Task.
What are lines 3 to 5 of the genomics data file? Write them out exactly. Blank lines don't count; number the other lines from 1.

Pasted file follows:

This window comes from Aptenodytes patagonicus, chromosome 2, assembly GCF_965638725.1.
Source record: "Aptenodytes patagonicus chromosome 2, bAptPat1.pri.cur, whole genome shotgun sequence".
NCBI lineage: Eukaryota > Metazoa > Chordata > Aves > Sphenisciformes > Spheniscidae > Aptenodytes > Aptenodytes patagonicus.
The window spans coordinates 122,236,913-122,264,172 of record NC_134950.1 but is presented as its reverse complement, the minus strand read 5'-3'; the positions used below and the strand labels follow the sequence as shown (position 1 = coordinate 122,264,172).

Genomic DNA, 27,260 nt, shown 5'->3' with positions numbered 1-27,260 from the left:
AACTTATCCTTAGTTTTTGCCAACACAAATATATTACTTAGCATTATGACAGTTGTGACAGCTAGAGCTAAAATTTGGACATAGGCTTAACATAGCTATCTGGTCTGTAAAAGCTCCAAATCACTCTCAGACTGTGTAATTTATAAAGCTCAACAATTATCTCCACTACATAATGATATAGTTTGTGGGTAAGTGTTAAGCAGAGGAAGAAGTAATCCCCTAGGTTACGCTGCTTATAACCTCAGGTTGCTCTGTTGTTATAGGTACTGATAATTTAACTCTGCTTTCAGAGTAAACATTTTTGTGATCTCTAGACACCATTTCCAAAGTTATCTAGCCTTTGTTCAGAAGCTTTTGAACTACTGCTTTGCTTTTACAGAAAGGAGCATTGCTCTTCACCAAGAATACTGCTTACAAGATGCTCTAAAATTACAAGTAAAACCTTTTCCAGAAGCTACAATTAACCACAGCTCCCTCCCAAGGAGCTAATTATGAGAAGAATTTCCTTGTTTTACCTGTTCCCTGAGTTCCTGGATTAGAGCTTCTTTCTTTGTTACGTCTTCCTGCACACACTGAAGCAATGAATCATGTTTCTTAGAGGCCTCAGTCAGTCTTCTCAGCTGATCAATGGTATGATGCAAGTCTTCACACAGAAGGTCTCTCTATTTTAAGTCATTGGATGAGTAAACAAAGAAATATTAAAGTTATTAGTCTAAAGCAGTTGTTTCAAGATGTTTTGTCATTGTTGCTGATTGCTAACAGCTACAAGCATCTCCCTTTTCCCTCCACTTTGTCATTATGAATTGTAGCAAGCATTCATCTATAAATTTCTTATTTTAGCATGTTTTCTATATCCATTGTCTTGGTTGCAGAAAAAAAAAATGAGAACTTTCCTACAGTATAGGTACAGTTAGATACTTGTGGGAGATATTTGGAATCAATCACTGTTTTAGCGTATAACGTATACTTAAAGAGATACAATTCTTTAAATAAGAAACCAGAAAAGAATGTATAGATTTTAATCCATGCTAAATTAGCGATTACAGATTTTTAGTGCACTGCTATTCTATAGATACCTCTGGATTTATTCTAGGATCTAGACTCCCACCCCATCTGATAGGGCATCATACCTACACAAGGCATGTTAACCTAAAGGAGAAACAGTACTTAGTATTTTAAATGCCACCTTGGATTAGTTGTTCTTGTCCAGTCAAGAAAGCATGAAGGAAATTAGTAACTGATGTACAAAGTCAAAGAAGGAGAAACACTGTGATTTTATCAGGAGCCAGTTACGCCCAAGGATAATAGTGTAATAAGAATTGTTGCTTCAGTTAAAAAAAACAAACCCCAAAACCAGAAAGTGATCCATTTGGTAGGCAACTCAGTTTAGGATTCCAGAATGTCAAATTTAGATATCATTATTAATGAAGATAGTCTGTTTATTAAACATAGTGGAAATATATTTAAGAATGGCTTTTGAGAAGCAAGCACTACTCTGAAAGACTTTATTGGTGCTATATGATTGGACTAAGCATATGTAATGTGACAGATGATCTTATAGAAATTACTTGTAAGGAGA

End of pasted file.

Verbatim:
NCBI lineage: Eukaryota > Metazoa > Chordata > Aves > Sphenisciformes > Spheniscidae > Aptenodytes > Aptenodytes patagonicus.
The window spans coordinates 122,236,913-122,264,172 of record NC_134950.1 but is presented as its reverse complement, the minus strand read 5'-3'; the positions used below and the strand labels follow the sequence as shown (position 1 = coordinate 122,264,172).

Genomic DNA, 27,260 nt, shown 5'->3' with positions numbered 1-27,260 from the left: